Food labels have made tremendous improvements over the years in terms of honesty, clarity, and standardized information. In 2008, the U.S. Food and Drug Administration and the Food Safety and Inspection Service of the U.S. Department of Agriculture requested brands to include more information on their labels.
But what do they have to tell you now? And what else can marketing and branding hide?
The anatomy of a food label
The FDA and the Department of Health and Human Services enforce federal food labeling laws. Apart from the typical nutrition labeling and list of ingredients, the products must have the following:
- All nutritional information (example: “20% vitamin C”)
- Nutrients to ensure health-related claims (example: “good source of vitamin C”)
- Claims of “light” or “light” must substantiate that claim on the label
- Any spices, added flavors, or added colors
- All chemical preservatives
- Whether it contains raw fruits, vegetables or meat
Despite the extensive labeling laws, food companies still spend a lot of money fooling consumers with (legal) false claims.
Common false claims to watch out for include:
- Promoting whole grains and health when the item is full of sugar
- Unrealistic portion sizes to make calories look low (who only drinks half a can of soda?)
- Eligible for “multigrain” if the ingredients are highly processed or refined grains
- Claim “natural” when the finished product is full of chemicals and highly processed (products can use the claim “natural” if at some point they started with a natural source such as an apple).
- “No added sugar” can still mean that the item is full of natural sugar (here you can see fruit snacks)
- Using different or chemical names for sugar (dextran, malt powder, etc.)
Buying local produce from farmers markets
Because homemade products aren’t sold to the masses, they don’t need to have nutrition labels. Consumers buy these products at their own risk, knowing that they have not been officially tested for ingredients, production processes, safety or nutritional information.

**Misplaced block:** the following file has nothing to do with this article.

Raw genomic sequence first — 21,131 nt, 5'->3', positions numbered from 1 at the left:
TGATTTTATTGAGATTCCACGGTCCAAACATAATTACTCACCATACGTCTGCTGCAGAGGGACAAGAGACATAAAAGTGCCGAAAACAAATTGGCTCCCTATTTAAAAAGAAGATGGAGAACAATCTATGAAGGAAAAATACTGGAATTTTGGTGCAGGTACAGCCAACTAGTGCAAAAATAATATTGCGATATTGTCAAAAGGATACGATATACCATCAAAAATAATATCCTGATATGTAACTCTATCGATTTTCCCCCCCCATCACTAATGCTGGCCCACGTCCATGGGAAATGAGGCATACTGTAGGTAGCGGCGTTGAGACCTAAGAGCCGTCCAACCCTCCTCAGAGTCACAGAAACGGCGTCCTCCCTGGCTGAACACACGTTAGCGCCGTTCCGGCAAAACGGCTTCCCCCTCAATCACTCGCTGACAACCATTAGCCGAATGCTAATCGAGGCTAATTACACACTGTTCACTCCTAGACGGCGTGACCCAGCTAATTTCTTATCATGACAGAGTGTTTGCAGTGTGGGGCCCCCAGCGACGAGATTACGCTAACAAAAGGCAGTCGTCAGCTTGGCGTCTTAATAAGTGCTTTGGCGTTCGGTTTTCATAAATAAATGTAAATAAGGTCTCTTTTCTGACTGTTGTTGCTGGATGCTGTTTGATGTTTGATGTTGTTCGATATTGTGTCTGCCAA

If you happen to buy a product that makes you seriously ill, you can re-file a consumer protection or personal injury claim with the seller.
Food-borne diseases and bacterial outbreaks are most commonly attributed to certain types of foods in farmers markets, including:
- fruits and vegetables
Plain old fruit, vegetables, and other unprocessed items usually come from farms. It is up to every company to take out product liability insurance.
If a product that you buy is harmful to you or your family, you can file a lawsuit. However, speak to an attorney first to see if the money you would get back is worth it. For example, if you serve salads to a large number of people who are all making them sick (like a wedding), it may be well worth the time and money a case requires.
Buy in a restaurant
Restaurants with more than 20 locations (chain restaurants) must legally display calorie information for each item or meal. This can be shown on:
- Online or printed menus
- Menu boards
- Cards or labels in food display cases
However, mom and pop restaurants and local eateries don’t have to reveal the secrets of how much butter goes into their delicious dishes.
COVID changes to food labels
To help with supply chain disruptions and keep delivery times as short as possible, the FDA has allowed flexibility in labeling during the pandemic. This means companies can make “minor formula adjustments” without changing their current names.
The same goes for vending machines. Certain labels on vending machine items have been given flexibility to ensure that products are delivered on time. These temporary rules will be removed after the pandemic ends, and companies will have ample time to update their labels.